Lethality tool takes on abuse

by Jim Boyle


The Elk River Police Department has responded to more than 1,000 domestic disputes in the past five years.

They have made 186 arrests for domestic assault, including 13 for felony domestic assault. But none of the assaults have resulted in death. Local law enforcement  hopes to keep it that way.

Agencies throughout Sherburne County, including the Elk River Police Department and the Sherburne County Sheriff’s Department, went on the offensive a couple of years ago with the adoption of a new tool called a lethality assessment.

Officers who find themselves at the scene of domestic disputes now have a way to assess whether a victim is in danger of being killed or seriously injured.

It’s a screening test for first responders that spells out when an assessment is needed and what triggers an immediate referral to domestic abuse centers.

The goal is to get victims out of harm’s way and to put them in touch with domestic violence services — sooner rather than later.

When lethality assessment results show extreme danger, it triggers an immediate response from police and sheriff’s deputies that includes handing a phone to victims with an advocate on the line to talk to them.

Anoka County considered  adding the lethality assessment in 2010. Officials there brought all the players together‚ from public defenders, prosecutors, court administration and judges to police and domestic abuse victim advocates.

They developed a system and a policy and beefed up services in the county for those in high risk situations.

“My hope was that people involved in these situations would see that what they’re going through is not normal,” said Scott Baumgartner, who works as prosecutor in Anoka County and serves as the City Prosecutor for the city of Elk River. “This might be all they know. This might make them think this is not right.”

Anoka County officials were able to smooth out some concerns, and their work made it easy for their counterparts in Sherburne County to embrace the model quickly.

“They already had worked out the protocol,” Sherburne County Attorney Kathleen Heaney said.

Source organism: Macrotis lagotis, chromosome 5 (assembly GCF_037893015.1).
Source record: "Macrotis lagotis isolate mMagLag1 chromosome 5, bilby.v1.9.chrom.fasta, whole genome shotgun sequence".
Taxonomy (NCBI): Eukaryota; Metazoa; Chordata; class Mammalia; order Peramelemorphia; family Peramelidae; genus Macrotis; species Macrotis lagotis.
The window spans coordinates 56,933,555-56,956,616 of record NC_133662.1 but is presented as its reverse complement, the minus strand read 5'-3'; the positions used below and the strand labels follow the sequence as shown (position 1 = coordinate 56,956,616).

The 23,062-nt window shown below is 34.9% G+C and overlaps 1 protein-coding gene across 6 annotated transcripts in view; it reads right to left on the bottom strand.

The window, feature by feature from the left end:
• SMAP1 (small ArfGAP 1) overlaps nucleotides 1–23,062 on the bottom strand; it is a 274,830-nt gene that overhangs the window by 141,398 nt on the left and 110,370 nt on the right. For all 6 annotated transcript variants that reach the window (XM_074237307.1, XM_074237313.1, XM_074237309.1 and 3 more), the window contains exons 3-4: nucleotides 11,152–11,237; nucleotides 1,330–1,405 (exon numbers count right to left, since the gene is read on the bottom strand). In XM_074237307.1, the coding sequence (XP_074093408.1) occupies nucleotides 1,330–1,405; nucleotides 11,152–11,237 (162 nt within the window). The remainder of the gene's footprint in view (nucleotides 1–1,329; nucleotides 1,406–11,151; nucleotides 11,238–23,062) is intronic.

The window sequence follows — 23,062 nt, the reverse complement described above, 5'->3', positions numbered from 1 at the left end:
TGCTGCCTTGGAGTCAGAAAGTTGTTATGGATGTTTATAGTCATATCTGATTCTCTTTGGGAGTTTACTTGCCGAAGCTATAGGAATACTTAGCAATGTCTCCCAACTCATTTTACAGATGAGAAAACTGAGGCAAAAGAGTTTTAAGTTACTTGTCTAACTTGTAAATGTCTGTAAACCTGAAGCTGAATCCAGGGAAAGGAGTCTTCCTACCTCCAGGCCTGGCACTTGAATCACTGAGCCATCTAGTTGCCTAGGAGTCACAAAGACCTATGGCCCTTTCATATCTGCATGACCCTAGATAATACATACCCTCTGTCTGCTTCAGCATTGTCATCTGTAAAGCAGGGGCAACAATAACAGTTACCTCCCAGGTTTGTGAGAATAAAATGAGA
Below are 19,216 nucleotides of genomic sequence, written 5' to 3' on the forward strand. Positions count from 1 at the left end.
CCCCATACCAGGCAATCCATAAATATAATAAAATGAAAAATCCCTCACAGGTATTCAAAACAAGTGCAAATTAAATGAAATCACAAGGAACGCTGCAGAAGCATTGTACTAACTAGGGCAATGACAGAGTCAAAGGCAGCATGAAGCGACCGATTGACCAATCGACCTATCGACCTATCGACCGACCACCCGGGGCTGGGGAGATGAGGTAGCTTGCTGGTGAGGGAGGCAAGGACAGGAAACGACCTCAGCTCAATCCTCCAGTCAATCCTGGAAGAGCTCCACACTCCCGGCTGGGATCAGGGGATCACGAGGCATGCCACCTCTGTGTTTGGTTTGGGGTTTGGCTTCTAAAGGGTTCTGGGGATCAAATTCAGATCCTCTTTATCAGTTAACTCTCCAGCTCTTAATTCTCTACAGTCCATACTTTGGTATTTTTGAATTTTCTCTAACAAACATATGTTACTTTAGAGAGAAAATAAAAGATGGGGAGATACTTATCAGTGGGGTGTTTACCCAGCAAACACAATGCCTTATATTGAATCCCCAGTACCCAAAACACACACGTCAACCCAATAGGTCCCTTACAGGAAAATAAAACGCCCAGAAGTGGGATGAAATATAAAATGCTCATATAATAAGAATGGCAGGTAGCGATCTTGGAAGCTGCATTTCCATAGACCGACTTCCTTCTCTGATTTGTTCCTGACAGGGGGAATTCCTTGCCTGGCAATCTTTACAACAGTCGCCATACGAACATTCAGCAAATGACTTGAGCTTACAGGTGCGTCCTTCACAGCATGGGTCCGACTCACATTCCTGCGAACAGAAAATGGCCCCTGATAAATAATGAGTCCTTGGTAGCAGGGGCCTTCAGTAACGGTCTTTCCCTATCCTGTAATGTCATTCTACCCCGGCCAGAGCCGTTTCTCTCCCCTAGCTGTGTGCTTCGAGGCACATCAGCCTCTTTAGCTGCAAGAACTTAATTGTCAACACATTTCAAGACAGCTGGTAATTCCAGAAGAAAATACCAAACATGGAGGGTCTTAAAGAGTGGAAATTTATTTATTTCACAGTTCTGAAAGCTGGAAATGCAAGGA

Agencies throughout Sherburne County have combined to administer more than 200 lethality assessments since the start of 2012. In the past, seeking domestic abuse services has been left up to the victims to seek out.

“You can’t expect someone who has been beat down, made to feel worthless and isolated to stand up and advocate for themselves,” Heaney said.

Elk River Police Patrol Sgt. Brian Boos said he has used the lethality assessment tool several times. He hasn’t had any cases trigger an immediate response, but he views it as a valuable tool.

“It doesn’t leave the onus on the victim,” he said.

He said use of the assessment will decrease the number of repeat calls to the same residence and do a better job of getting victims the help they need.

There are 1,500 fatalities due to domestic violence every year in the United States, and police in 50 percent of these cases were previously on the scene of domestic homicides. Only 4 percent, however, had ever availed themselves to domestic violence services.

The lethality assessment program was initially  developed in Maryland in 2005 when the average number of deaths annually due to domestic violence in that state averaged 68.

At a time when some states are reporting record high spikes in domestic violence murders, Maryland has witnessed a 34 percent drop in intimate partner homicides between July 2007 and June 2012.

The Maryland model is now used in 14 states..

Research done by the Dr. Jacquelyn C. Cambell found that abused women who took advantage of community-based domestic violence program services were almost never the victims of murder or attempted murder. There is a 60 percent reduction in risk of severe assault when victims utilize the services of a domestic violence advocacy program, according to information released at the ninth International Family Violence Research Conference in 2005 in  Portsmouth, N.H.

The screenings help by bringing greater awareness of danger and lethality, and they systematically cause greater consideration of proactive interventions. It fosters better coordination, communication and cooperation.

It also allows victims to see through a different lens, one that doesn’t accuse them of being at fault. Officers bring that point home on the scene and advocates pound it home.

“Our officers get it,” Baumgartner said. “They’re compassionate, and they genuinely care.

“They know it’s a question of power.”

Here in Elk River, domestic violence victims deemed to be in high levels of the danger are put in immediate contact with Rivers of Hope in Monticello or Anna Marie’s in St. Cloud.

These nonprofits are able to make the victims aware of services available and help establish a short-term safety plan. Needs might include food, clothing, new locks or a different place to live.

“We’re asking them to step into the unknown,” Heaney said.

The advantage of doing the assessment at the time of the dispute is victims grasp better the danger they’re in. When they’re given the information asked to make a call later, there’s not as much success. “You lose the immediacy,” Baumgartner said.

The prosecutor noted these are not just criminal cases they are talking about; they are also victims’ cases. He said Anoka County is seeing a pattern of more people getting help they need.

“I’d be surprised if we didn’t see something similar,” Heaney said.